The easy way or the right way

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The easy way or the right way

The Korea Development Bank (KDB) was established in 1954 to direct funds to rebuild a country devastated by the 1950-53 Korean War. It financed the founding of steelmaking and shipbuilding facilities in the 1960s and ’70s and incubated the automobile and electronics industry in the 1980s. All of these industries were risky bets at the time. Commercial banks could not easily pour astronomical sums into them. If not for bold risk-taking and generous parenting by state entities, Korea Inc. could not have made its impressive advances. The Export-Import Bank of Korea (Korea Eximbank) also contributed in a big way, coming up with funding for trade financing, overseas investments and resources development.

State banks were created to serve a public purpose. Commercial banks must lend based on strict calculation for returns. State funding is needed for projects that might lose money in the short term but have important roles in the long run. A developing economy cannot be entirely left to private financial institutions. State banks must ensure money flows into various parts of the economy that would otherwise be neglected. From the 2000s, state banks have functioned to spearhead corporate restructuring. They still look after the economy with a broad frame, taking up messy and complicated jobs that commercial banks aren’t interested in.

KDB lent 4 trillion won ($3.4 billion) and Korea Eximbank chipped in 8.99 trillion won to Daewoo Shipbuilding & Marine Engineering. The shipbuilder last year reported an operating loss of over 5 trillion won. Its debt overwhelmed capital by 7,300 percent. The shipbuilding industry is struggling to stay afloat amid weak global demand and depressed oil prices. Restructuring is unavoidable.

Banks must set aside loss reserves when they see serious risks in their portfolios. Otherwise the banks, too, can run into trouble. If a bank’s liquidity situation is questioned, customers will rush to take out their savings, causing a bank run and domino effect in the financial sector. In 1997, corporate troubles spilled over to banks and turned into a full-blown financial crisis.

The two state banks, therefore, need quick recapitalization. They must build up their ammunition to prepare for the challenge of rebuilding ailing industries and companies. The question is how. A plausible option was the so-called Korean version of quantitative easing. The Saenuri Party came up with an inventive campaign promise of having the central bank print money to fund corporate restructuring. The idea automatically died when the ruling party lost the April general election by a landslide.

But President Park Geun-hye resurrected the idea during a meeting with editors of media organizations. Yoo Il-ho, the deputy prime minister for the economy, immediately took it up. There are two ways to bolster capital in state banks. The money, first of all, can come from national coffers. But the problem is that this year’s budget has already been set. The government would have to issue new debt and create a supplementary budget, and this would require approval from the National Assembly, where the liberals are about to take control.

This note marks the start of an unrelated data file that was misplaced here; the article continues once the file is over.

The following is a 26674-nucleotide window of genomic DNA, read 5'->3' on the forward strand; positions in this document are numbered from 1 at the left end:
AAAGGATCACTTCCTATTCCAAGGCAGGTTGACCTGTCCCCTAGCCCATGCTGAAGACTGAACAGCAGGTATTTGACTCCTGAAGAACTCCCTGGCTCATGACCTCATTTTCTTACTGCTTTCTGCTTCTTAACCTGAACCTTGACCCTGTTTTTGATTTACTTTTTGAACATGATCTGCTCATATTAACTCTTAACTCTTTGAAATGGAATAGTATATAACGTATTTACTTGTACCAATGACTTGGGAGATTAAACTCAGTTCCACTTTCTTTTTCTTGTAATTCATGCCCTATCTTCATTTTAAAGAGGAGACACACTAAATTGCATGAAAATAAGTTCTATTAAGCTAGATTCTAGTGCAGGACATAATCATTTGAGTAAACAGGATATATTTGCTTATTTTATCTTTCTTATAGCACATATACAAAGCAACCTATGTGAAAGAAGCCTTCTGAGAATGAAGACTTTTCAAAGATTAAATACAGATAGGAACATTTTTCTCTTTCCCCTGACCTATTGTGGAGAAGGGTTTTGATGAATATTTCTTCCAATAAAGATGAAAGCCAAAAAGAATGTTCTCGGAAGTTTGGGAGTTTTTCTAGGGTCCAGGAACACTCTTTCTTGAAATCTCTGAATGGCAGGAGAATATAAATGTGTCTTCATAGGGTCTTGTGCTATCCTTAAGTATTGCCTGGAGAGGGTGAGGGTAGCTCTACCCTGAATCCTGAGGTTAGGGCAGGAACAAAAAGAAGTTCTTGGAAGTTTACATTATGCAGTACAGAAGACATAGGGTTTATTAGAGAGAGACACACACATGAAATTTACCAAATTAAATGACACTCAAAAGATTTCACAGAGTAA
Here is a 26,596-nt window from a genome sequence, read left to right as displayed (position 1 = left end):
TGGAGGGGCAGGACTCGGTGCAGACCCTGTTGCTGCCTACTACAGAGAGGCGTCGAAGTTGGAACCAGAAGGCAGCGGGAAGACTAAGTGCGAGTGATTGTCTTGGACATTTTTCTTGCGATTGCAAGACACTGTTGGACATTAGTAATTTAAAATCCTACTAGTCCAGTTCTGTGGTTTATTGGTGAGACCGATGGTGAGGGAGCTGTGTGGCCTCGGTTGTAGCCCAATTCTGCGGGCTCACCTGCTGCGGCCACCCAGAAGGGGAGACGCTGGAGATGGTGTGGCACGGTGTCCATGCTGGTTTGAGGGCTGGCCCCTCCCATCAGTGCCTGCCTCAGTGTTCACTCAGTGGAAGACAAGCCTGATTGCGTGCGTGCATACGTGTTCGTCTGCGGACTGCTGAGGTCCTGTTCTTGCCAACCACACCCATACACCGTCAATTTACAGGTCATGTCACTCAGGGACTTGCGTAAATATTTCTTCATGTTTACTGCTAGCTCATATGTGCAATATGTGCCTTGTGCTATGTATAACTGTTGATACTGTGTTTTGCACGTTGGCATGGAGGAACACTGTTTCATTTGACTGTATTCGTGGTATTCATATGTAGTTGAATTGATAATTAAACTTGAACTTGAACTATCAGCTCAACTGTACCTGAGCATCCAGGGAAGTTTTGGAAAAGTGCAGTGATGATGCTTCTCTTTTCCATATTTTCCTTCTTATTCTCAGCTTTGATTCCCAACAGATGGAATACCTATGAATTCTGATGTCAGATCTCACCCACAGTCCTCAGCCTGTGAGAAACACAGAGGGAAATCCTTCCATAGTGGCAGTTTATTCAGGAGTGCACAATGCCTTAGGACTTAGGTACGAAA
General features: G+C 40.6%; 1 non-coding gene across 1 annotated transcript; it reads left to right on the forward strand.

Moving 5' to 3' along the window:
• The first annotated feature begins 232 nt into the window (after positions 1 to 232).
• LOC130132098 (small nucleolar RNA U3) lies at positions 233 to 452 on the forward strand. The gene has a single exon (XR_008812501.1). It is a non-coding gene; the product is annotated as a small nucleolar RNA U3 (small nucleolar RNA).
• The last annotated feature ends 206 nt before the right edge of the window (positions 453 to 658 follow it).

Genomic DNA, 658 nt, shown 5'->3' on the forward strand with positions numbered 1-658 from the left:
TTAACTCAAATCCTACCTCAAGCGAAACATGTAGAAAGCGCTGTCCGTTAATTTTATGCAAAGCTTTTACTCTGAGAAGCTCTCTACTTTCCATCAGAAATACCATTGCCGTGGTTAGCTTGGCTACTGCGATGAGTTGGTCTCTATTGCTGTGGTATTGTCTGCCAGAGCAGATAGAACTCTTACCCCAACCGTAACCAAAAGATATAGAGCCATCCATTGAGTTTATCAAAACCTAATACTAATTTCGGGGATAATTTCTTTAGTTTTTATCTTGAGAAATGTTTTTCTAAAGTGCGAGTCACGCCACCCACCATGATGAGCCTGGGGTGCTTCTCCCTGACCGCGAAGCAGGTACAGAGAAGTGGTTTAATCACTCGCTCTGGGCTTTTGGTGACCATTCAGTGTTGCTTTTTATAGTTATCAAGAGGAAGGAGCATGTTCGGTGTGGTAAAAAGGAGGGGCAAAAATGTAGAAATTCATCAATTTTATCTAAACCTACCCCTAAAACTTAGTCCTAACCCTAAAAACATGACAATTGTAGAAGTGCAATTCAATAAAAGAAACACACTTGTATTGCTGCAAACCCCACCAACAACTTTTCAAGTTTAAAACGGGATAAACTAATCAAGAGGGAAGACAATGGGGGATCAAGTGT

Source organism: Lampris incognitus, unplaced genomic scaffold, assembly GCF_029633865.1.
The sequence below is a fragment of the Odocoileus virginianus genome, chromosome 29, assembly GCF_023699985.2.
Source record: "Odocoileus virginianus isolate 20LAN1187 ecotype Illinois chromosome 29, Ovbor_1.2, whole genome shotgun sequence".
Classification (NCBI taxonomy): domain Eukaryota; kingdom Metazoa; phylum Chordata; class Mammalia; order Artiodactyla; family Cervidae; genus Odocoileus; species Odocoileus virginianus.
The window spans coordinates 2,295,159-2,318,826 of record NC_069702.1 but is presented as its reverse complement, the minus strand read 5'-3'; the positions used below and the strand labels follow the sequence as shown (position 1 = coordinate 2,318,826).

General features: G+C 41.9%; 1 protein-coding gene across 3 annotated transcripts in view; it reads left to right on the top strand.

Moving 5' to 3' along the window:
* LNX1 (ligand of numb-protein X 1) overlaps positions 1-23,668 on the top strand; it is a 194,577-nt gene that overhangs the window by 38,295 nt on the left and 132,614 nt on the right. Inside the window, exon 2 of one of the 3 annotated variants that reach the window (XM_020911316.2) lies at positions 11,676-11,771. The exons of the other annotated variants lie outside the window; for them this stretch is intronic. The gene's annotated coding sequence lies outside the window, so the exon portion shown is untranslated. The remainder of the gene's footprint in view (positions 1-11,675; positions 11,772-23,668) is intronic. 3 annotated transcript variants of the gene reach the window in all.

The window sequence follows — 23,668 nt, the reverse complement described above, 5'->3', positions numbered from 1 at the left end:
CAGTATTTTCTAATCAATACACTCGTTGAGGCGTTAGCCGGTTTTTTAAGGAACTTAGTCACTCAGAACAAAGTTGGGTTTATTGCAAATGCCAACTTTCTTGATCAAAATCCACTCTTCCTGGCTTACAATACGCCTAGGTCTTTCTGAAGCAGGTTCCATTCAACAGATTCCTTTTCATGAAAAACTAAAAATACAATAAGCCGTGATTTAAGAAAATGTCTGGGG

Money can also come from the central bank’s printing press. As the central bank’s sovereignty is legally ensured, the Bank of Korea’s action does not need any legislative endorsement. The Bank of Korea, as a shareholder of Korea Eximbank, can up its stake through new investment. The Bank of Korea law would have to be revised to allow it to invest in KDB.

Whether the money comes from the government or the central bank, the bill goes to the people at the end of the day. Government debt would have to be covered by the taxpayers, and a spike in government debt could demand a hike in taxes. The whirling of the printing press at the central bank could stoke prices. To the people, higher prices are no different from higher taxes.

The deputy prime minister prefers the easy way, but it is not the just way. Last week, he said capitalizing the state bank should come from public finances, but that economic policy can change according to economic conditions. He admitted that it is the government’s responsibility to run a state bank. Making the central bank do the job is simply wrong.

Cleaning up so-called zombie companies has become imperative in order to revitalize the economy. The people all agree to this need. The government should turn to the National Assembly, which represents the will of the people, to seek its support. Economic officials want to skip the procedure, saying there is no time to lose. A bailout of Daewoo Shipbuilding & Marine Engineering alone would cost at least 5 trillion won. The government must seek understanding from the people first. It is underestimating the people if it thinks they won’t be bothered with gradual rises in prices.

The universal bottom line is that the central bank should serve as the “lender of last resort.” Its monetary policy must serve the national purpose and should not be wasted to support a certain industry or company. It would set a poor precedent, as the government could be tempted to turn to the central bank every time a major company runs out of money. The government should go the legislature, not the central bank.

JoongAng Ilbo, May 11, Page 28


*The author is head of the international business news team at the JoongAng Ilbo.

Kim Jong-yoon

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